'Fantastic from the first sentence to the last . . . These books are the rarest of things, great rollicking fun combined with an emotional punch' John GwynneThe Greatcoats - legendary heroes, arbiters of justice . . . or notorious traitors? The Greatcoats are travelling magistrates bringing justice to all . . . or at least they were, before they watched the Dukes impale their King's head on a spike. Now the land's heroes are reviled as traitors, their Greatcoats in tatters.Facio, Kest and Brasti have been reduced to working as mercenaries, but when they find their employer dead - and are forced to watch as the killer plants evidence framing them for the murder - they realise things are about to get even worse.For the royal conspiracy that began with overthrowing an idealistic young king is spreading to Rijou, the most corrupt city in the land, and the life of a young girl hangs in the balance.When every noble is a tyrant and every knight is a thug, the only thing you can really trust is a traitor's blade.

Quercus

Super Bright Baby: 50 Things You Really Need to Know

John Farndon
Authors:
John Farndon

From pregnancy to toddlerhood, Super Bright Baby: 50 Things You Really Need to Know will help parents nurture their child's burgeoning mind. Expert author John Farndon recommends strategies - including ways to bond, intelligence-building play and teaching your child to read - that can be used throughout every stage of a baby's development. With a timeline covering learning and growing milestones, boxes outlining the scientific facts for each topic, and quotes from leading childcare experts, this book is the smart choice for parents who want a great future for their children.

Jo Fletcher Books

Fearie Tales

Stephen Jones, Alan Lee
Contributors:
Stephen Jones, Alan Lee

Neil Gaiman, Joanne Harris and other bestsellers re-imagine famous fairy tales in this wonderfully rich, scary anthology, illustrated by Oscar-winning Lord of the Rings artist Alan LeeFollowing in the grand tradition of the Brothers Jacob and Wilhelm Grimm, some of today's finest writers have created their own brand-new fairy tales - but with a decidedly dark twist.Fearie Tales is a fantastical mix of spellbinding retellings of 'Cinderella', 'Rapunzel', 'Hansel and Gretel' and 'Rumpelstiltskin', among others, with unsettling tales inspired by other childhood classics, all interspersed with the sources of their inspiration: the timeless stories first collected by the Brothers Grimm.Edited by Stephen Jones, Britain's best-known anthologist of dark tales, and illustrated by Oscar-winning artist Alan Lee, who also provided the magnificent cover, with stories by Neil Gaiman; Joanne Harris; Garth Nix; John Ajvide Lindqvist; Markus Heitz; Michael Marshall Smith; Angela Slatter; Robert Shearman; Christopher Fowler; Ramsey Campbell; Peter Crowther; Brian Hodge; Brian Lumley; Reggie Oliver and Tanith LeeBut be warned: this stunning volume of frightening fables is definitely not suitable for children!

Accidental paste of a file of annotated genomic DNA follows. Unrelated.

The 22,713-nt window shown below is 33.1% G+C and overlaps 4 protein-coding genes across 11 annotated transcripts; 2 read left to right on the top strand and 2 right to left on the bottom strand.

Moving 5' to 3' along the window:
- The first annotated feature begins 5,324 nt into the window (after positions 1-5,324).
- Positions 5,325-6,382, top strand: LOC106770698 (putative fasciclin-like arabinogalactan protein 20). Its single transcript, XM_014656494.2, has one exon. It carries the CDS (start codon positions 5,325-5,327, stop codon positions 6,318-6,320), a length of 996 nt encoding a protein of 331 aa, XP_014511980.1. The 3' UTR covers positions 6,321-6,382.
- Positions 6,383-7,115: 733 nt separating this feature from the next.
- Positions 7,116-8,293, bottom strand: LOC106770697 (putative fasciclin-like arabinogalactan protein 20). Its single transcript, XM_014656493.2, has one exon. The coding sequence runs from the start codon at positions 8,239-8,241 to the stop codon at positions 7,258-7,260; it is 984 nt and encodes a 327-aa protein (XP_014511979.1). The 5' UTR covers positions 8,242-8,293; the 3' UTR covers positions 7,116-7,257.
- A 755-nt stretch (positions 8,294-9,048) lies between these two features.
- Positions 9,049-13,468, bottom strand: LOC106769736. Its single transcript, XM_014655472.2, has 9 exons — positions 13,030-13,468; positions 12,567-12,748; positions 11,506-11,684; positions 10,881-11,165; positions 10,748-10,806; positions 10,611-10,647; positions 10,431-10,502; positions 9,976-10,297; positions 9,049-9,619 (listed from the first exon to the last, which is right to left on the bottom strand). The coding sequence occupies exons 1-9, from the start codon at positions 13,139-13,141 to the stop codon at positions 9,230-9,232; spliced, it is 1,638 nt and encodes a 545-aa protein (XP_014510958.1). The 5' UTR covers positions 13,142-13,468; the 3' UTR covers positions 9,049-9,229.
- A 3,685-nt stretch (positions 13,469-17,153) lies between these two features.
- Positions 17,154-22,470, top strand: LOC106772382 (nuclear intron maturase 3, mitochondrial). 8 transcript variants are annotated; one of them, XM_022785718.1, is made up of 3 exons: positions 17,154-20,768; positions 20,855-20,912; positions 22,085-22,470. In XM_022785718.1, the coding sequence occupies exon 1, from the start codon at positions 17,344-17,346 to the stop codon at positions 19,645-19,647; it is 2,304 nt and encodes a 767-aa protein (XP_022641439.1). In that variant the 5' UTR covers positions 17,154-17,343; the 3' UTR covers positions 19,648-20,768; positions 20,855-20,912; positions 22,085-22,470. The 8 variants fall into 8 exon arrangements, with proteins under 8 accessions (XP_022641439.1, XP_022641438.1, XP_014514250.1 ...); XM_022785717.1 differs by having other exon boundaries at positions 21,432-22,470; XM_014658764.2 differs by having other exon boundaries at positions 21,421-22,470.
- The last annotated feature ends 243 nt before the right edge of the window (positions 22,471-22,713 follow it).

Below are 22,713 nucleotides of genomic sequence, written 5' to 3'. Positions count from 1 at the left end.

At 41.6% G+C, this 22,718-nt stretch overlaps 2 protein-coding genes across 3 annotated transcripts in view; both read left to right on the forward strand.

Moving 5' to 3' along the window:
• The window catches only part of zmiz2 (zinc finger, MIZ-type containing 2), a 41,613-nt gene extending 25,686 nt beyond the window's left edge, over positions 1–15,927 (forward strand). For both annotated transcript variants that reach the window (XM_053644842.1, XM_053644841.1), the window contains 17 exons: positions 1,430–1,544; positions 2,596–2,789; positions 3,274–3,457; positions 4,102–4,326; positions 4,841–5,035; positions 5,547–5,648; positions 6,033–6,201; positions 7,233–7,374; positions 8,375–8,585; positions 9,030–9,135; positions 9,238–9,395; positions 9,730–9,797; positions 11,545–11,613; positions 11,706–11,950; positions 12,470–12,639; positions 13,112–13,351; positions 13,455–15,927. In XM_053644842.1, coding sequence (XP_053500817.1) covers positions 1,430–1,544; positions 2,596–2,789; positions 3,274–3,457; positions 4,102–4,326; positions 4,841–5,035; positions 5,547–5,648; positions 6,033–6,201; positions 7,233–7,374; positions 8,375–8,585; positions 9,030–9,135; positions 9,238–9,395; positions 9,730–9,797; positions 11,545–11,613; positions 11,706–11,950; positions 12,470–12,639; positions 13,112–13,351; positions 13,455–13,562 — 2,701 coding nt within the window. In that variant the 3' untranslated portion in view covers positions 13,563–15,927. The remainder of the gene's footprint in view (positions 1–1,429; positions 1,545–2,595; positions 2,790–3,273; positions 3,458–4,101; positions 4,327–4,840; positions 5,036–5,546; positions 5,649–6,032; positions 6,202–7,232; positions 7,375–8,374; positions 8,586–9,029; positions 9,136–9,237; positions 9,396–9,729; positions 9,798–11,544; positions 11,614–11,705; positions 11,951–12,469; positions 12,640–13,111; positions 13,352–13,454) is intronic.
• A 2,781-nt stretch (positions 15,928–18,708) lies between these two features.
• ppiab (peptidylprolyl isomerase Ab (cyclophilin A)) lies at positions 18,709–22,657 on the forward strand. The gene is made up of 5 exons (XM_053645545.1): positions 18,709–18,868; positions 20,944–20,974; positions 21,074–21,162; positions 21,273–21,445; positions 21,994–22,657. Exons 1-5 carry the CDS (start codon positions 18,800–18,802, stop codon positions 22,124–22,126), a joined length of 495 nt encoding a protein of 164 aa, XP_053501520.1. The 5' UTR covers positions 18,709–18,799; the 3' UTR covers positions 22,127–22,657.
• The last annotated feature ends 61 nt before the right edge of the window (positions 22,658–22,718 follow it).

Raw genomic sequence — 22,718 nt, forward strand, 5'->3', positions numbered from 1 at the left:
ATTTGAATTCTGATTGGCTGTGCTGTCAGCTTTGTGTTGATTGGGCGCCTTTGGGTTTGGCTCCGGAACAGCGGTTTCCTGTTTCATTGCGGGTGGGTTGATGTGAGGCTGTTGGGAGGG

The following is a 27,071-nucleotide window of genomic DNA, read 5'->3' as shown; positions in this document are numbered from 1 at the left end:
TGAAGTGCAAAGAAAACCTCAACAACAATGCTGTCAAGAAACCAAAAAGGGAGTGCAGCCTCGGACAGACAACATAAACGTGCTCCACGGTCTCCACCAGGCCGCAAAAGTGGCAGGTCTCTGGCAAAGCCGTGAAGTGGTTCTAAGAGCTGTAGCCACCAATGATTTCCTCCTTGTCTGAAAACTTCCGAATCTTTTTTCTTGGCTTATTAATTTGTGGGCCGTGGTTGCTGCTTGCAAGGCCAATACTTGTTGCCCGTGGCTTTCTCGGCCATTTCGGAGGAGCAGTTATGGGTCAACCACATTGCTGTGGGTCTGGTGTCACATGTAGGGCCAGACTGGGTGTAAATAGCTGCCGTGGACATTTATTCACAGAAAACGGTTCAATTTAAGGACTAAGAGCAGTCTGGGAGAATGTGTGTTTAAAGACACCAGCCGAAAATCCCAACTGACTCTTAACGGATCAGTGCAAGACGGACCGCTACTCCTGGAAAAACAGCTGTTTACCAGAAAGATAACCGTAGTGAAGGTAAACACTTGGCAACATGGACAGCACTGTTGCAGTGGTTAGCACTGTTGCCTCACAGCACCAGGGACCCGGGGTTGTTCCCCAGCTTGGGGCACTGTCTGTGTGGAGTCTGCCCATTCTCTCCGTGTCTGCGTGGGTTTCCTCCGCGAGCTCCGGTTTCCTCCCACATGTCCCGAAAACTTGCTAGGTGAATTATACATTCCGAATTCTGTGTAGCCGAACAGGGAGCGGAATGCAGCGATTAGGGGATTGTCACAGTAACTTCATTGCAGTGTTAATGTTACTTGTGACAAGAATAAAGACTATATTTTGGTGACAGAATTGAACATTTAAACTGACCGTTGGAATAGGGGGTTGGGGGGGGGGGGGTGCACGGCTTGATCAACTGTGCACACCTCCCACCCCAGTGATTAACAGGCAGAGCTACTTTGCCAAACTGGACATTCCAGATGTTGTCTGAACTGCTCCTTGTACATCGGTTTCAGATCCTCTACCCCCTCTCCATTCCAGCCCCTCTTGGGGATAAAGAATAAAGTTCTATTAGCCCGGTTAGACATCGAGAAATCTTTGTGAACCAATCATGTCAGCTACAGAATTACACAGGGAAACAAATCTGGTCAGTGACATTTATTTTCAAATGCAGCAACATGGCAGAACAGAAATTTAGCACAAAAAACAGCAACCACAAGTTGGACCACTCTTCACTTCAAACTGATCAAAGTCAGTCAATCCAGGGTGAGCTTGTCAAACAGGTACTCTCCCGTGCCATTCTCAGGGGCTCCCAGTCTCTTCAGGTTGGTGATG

Quercus

Happy, Healthy Pregnancy

Ali Monaghan
Authors:
Ali Monaghan
Jo Fletcher Books

Planesrunner

Ian McDonald
Authors:
Ian McDonald

'Chock-full of awesome,' says Paolo Bacigalupi, 'the kind of airship-dueling, guns-blazing fantasy that makes me wish I could pop through to the next reality over!' - so join Everett and Sen on the airship Everness as they race through parallel worlds to save his dad!There is not just one you, there are many yous. We're part of a multiplicity of universes in parallel dimensions - and Everett Singh's dad has found a way in. But he's been kidnapped, and now it is as though Everett's dad never existed. Yet there is one clue for his son to follow, a mysterious app called the Infundibulum: a map not just to the Ten Known Worlds, but to the entire multiverse - and someone wants to get her hands on it . . . very badly. If Everett's going to keep it safe and rescue his dad, he's going to need friends: like Captain Anastasia Sixmith, her adopted daughter and the crew of the airship Everness.'Romantic, action-packed, wildly imaginative and full of heart' Cory Doctorow

Quercus

Relish

Prue Leith
Authors:
Prue Leith

Ali Monaghan

Ali Monaghan has a master's degree in midwifery from the State University of New York. Since graduating in 2007, she has delivered over 400 babies, and has a one-year-old son.

John Farndon

John Farndon is the London-based author of many hundreds of books for children and adults on scientific and environmental issues, including the international bestseller Do You Think You're Clever? (short-listed for the Society of Authors Education Award). He has written widely on the human mind and body, including books such as The Mind Explained and The Story of Nerves for the Nobel science organization. With leading child-psychologist Dorothy Einon he wrote Creative Play, a pioneering book on creative ideas to promote a child's development.

Tim Mungeam

Tim Mungeam is the Chief Executive of Springboard for Children, a child literacy charity, and Director of Dads Unlimited, a company which helps working fathers juggle multiple responsibilities. He is also the father of three boys aged seven, twelve and fourteen, and is married to a midwife.

Eat Your Way to a Clean, Lean, Nourished Body in Less than a Week

The Soup Cleanse